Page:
The Colorado Coalition for the Homeless is seeking a restraining order and preliminary injunction from the U.S. District Court of Colorado to prevent a federal agency from selling 59 acres of government land in Lakewood that had been awarded to the nonprofit to build permanent supportive housing for the homeless.
This latest court filing is related to a decision in March by the U.S. Department of Health and Human Services that a financing plan submitted by CCH was inadequate, effectively tabling a proposed development near the Denver Federal Center in Lakewood that would house as many as 1,000 formerly homeless individuals in apartment complexes.
The nonprofit asserts that its financing plan was reasonable and not given proper consideration. In its motion, CCH argues that “HHS appears to have played a game of ‘gotcha,’ basing its denial on a series of conclusions that were minor, immaterial, arbitrary, and capricious in an apparent attempt to thwart the Congressional intent of making surplus property available to assist the homeless.”
In an interview with Westword in March, CCH vice president of communications Cathy Alderman explained: “We thought we submitted a very sufficient plan, even though there are no guidelines, just that it be a reasonable financing plan. They disagreed. But they disagreed on points that could have been very easily remedied and didn't give us the opportunity to [address them] like they've done for other applications in the past. So we were surprised that their letter categorically denied our plan. We anticipated hearing from them about wanting more information and getting some clarification from us. Once we had the letter, we were shocked."
If approved by the court, the motion filed on Thursday, May 3, would make DHHS re-evaluate the financing application and would prohibit the federal agency that owns the sprawling piece of property, the General Services Administration, from selling it to a private interest in the meantime (which it seems keen on doing, having posted a “for sale” sign in March on the land).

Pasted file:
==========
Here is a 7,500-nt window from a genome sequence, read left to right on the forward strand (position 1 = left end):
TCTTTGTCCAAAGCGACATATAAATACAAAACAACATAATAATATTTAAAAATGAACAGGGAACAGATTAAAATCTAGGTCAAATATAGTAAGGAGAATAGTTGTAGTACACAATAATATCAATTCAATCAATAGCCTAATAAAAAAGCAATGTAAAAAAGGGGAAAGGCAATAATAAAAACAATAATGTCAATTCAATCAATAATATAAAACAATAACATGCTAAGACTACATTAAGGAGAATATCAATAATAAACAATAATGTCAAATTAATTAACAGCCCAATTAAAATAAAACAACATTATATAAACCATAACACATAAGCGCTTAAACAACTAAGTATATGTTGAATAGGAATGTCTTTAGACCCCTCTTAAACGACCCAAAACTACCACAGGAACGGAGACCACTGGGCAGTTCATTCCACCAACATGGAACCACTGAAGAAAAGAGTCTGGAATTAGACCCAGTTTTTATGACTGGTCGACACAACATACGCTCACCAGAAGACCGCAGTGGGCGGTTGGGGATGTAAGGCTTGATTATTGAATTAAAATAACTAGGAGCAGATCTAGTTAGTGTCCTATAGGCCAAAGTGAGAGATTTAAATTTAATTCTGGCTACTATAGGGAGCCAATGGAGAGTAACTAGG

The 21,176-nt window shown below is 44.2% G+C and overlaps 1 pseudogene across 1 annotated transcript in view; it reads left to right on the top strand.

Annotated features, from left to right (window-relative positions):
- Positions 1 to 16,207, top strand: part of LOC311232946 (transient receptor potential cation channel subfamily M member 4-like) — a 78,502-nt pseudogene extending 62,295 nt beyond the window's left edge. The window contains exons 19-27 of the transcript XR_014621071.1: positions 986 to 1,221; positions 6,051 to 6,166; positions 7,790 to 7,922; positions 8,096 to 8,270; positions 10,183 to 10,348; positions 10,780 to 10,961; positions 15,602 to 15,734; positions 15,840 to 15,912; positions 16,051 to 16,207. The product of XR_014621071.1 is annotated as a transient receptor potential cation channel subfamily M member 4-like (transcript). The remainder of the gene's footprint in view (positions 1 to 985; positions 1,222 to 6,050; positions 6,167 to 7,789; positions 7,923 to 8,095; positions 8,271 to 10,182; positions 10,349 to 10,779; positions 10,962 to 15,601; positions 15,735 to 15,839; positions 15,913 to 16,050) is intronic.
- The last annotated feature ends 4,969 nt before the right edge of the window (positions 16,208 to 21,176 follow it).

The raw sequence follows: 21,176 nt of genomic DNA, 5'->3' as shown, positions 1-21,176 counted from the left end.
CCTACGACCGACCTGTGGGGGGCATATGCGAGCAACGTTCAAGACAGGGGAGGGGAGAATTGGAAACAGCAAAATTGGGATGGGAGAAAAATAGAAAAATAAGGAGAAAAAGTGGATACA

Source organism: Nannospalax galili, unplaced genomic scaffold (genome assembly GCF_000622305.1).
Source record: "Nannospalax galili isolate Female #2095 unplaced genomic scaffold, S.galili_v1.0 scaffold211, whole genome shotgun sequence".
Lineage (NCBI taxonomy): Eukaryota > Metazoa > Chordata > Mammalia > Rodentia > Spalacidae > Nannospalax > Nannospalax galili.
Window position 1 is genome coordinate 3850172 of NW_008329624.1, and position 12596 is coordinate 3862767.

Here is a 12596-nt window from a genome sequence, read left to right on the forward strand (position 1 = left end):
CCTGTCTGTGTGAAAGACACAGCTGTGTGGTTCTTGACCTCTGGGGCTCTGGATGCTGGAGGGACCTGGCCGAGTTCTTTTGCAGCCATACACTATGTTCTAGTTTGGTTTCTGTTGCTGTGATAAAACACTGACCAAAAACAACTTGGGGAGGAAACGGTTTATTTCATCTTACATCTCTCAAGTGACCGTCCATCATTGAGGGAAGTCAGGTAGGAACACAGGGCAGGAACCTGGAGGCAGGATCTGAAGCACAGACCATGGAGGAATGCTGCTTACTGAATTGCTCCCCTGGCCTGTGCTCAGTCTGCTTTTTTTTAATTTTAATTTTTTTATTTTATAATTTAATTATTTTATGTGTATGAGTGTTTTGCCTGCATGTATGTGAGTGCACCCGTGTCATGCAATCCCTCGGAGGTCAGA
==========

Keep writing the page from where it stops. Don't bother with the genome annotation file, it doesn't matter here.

The project has been extremely controversial. Lakewood Mayor Adam Paul lobbied against the development in Washington, D.C., and had boldly declared “Application DENIED” on Facebook when CCH’s financing plan was rejected. Many cranky Lakewood residents agree with Paul, arguing that the project will create an island of crime, destitution and substance abuse in the middle of Lakewood and will cause the value of surrounding property to drop.
The entire project hinges on a federal provision known as the McKinney-Vento Act, under which service providers can apply to use surplus federal land to assist the homeless. CCH had previously used the McKinney-Vento Act to obtain property in Lowry when the Air Force base there closed.
The nonprofit’s attempt in Lakewood has been tumultuous — not just because of fierce community opposition, but because of the demurral of three different federal agencies. The Department of Housing and Urban Development had determined that the site wasn't suitable for homeless services because it used to include a landfill. Then the GSA started advertising the land for mixed-use development last year.
CCH was able to get a federal judge to stop the GSA from selling the land last August. Then, using the McKinney-Vento Homeless Assistance Act, CCH won a contract to develop the property to provide homeless services — and then it hit the barrier from DHHS.
“We believe it is our duty to hold these agencies accountable to the law and to do everything within our power to provide the critically needed supportive housing, health care, employment, and support services to the homeless individuals and families that have been left behind in Jefferson County and Lakewood," said John Parvensky, CEO and president of CCH, in a statement.
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